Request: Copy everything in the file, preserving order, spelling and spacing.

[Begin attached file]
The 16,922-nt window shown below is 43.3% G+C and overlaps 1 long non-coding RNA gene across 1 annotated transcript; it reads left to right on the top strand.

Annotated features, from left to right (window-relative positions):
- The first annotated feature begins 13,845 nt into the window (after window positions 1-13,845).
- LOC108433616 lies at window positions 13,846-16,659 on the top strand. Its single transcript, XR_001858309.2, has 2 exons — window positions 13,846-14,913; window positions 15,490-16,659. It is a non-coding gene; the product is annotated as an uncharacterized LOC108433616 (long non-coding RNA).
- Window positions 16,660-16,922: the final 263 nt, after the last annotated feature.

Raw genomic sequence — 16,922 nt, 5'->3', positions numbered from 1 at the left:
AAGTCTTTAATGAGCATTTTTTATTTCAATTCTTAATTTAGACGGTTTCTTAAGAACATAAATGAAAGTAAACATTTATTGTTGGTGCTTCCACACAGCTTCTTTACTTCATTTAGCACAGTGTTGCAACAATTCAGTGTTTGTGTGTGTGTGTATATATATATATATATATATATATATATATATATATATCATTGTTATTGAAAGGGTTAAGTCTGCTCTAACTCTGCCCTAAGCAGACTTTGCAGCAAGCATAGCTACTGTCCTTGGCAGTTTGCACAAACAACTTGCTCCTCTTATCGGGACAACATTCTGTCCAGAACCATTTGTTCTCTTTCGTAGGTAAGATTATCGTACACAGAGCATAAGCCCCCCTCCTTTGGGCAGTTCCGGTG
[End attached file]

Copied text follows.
The 16,922-nt window shown below is 43.3% G+C and overlaps 1 long non-coding RNA gene across 1 annotated transcript; it reads left to right on the top strand.

Annotated features, from left to right (window-relative positions):
- The first annotated feature begins 13,845 nt into the window (after window positions 1-13,845).
- LOC108433616 lies at window positions 13,846-16,659 on the top strand. Its single transcript, XR_001858309.2, has 2 exons — window positions 13,846-14,913; window positions 15,490-16,659. It is a non-coding gene; the product is annotated as an uncharacterized LOC108433616 (long non-coding RNA).
- Window positions 16,660-16,922: the final 263 nt, after the last annotated feature.

Raw genomic sequence — 16,922 nt, 5'->3', positions numbered from 1 at the left:
AAGTCTTTAATGAGCATTTTTTATTTCAATTCTTAATTTAGACGGTTTCTTAAGAACATAAATGAAAGTAAACATTTATTGTTGGTGCTTCCACACAGCTTCTTTACTTCATTTAGCACAGTGTTGCAACAATTCAGTGTTTGTGTGTGTGTGTATATATATATATATATATATATATATATATATATATATCATTGTTATTGAAAGGGTTAAGTCTGCTCTAACTCTGCCCTAAGCAGACTTTGCAGCAAGCATAGCTACTGTCCTTGGCAGTTTGCACAAACAACTTGCTCCTCTTATCGGGACAACATTCTGTCCAGAACCATTTGTTCTCTTTCGTAGGTAAGATTATCGTACACAGAGCATAAGCCCCCCTCCTTTGGGCAGTTCCGGTG